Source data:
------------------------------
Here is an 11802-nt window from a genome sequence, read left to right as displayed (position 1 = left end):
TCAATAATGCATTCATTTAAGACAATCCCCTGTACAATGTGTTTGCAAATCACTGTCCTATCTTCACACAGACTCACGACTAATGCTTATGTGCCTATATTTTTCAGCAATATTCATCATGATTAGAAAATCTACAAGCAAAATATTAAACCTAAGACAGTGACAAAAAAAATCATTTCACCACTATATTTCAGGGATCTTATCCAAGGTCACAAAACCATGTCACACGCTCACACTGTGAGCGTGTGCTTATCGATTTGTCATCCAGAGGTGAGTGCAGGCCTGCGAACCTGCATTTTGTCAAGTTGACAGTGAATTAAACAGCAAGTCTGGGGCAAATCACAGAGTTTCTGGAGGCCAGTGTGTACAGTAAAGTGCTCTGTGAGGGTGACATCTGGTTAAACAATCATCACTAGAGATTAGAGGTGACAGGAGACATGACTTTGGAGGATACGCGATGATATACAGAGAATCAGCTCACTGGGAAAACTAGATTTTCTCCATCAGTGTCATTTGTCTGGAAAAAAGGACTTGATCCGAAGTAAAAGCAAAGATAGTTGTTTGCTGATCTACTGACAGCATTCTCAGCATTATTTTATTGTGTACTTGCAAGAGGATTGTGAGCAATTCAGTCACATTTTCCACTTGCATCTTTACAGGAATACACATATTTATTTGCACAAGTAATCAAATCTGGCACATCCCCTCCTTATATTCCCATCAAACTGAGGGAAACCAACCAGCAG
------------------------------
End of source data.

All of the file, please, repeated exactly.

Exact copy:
Here is an 11802-nt window from a genome sequence, read left to right as displayed (position 1 = left end):
TCAATAATGCATTCATTTAAGACAATCCCCTGTACAATGTGTTTGCAAATCACTGTCCTATCTTCACACAGACTCACGACTAATGCTTATGTGCCTATATTTTTCAGCAATATTCATCATGATTAGAAAATCTACAAGCAAAATATTAAACCTAAGACAGTGACAAAAAAAATCATTTCACCACTATATTTCAGGGATCTTATCCAAGGTCACAAAACCATGTCACACGCTCACACTGTGAGCGTGTGCTTATCGATTTGTCATCCAGAGGTGAGTGCAGGCCTGCGAACCTGCATTTTGTCAAGTTGACAGTGAATTAAACAGCAAGTCTGGGGCAAATCACAGAGTTTCTGGAGGCCAGTGTGTACAGTAAAGTGCTCTGTGAGGGTGACATCTGGTTAAACAATCATCACTAGAGATTAGAGGTGACAGGAGACATGACTTTGGAGGATACGCGATGATATACAGAGAATCAGCTCACTGGGAAAACTAGATTTTCTCCATCAGTGTCATTTGTCTGGAAAAAAGGACTTGATCCGAAGTAAAAGCAAAGATAGTTGTTTGCTGATCTACTGACAGCATTCTCAGCATTATTTTATTGTGTACTTGCAAGAGGATTGTGAGCAATTCAGTCACATTTTCCACTTGCATCTTTACAGGAATACACATATTTATTTGCACAAGTAATCAAATCTGGCACATCCCCTCCTTATATTCCCATCAAACTGAGGGAAACCAACCAGCAG